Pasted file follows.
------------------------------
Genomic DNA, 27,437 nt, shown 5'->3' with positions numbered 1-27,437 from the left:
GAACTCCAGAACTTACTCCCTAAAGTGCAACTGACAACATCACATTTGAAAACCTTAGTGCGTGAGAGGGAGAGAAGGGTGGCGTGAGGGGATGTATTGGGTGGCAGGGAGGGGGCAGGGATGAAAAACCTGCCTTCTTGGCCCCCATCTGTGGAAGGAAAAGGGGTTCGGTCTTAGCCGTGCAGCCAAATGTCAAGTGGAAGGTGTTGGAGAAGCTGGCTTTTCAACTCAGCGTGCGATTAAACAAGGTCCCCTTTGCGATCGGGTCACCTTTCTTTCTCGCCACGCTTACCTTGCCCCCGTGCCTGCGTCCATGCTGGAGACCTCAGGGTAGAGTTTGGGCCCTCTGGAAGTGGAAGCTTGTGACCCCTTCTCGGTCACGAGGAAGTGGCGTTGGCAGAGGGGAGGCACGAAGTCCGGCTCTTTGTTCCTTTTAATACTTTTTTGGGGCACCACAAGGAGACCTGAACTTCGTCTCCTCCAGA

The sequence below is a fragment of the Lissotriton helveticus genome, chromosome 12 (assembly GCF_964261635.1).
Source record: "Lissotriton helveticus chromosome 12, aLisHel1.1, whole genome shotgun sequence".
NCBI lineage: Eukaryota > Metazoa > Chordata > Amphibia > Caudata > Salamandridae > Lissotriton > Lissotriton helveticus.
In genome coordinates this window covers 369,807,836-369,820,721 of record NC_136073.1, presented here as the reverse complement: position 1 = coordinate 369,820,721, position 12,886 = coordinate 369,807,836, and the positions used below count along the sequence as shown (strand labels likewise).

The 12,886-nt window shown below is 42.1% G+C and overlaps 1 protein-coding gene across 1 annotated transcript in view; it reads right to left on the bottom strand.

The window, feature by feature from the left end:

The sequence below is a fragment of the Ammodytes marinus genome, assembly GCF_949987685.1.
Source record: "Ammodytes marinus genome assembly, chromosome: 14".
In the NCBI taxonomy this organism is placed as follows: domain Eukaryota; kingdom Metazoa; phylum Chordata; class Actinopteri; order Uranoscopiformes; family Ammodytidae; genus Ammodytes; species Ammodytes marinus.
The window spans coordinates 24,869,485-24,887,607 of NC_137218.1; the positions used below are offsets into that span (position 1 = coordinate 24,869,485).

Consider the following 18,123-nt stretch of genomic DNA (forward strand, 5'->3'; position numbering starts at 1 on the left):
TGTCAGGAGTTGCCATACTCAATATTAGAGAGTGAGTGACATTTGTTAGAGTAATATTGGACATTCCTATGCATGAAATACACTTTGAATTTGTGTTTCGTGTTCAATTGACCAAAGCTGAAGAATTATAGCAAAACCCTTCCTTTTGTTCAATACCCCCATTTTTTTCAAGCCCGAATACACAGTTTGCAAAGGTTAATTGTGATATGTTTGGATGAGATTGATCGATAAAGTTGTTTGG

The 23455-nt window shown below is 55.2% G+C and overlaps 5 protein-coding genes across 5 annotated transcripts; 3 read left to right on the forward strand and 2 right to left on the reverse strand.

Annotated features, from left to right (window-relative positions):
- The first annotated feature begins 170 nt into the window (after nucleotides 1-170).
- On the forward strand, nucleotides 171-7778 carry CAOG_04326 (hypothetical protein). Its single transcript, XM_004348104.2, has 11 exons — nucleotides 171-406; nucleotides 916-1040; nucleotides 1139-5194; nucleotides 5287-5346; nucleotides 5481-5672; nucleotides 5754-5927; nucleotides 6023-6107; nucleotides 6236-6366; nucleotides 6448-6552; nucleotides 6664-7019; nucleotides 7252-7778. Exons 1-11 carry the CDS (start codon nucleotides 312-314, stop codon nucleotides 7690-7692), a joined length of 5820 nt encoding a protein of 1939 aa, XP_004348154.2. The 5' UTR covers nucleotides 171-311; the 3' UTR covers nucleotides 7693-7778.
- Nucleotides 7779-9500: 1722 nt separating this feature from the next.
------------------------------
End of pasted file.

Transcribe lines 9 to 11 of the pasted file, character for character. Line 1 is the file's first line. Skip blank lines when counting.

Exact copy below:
The sequence below is a fragment of the Ammodytes marinus genome, assembly GCF_949987685.1.
Source record: "Ammodytes marinus genome assembly, chromosome: 14".
In the NCBI taxonomy this organism is placed as follows: domain Eukaryota; kingdom Metazoa; phylum Chordata; class Actinopteri; order Uranoscopiformes; family Ammodytidae; genus Ammodytes; species Ammodytes marinus.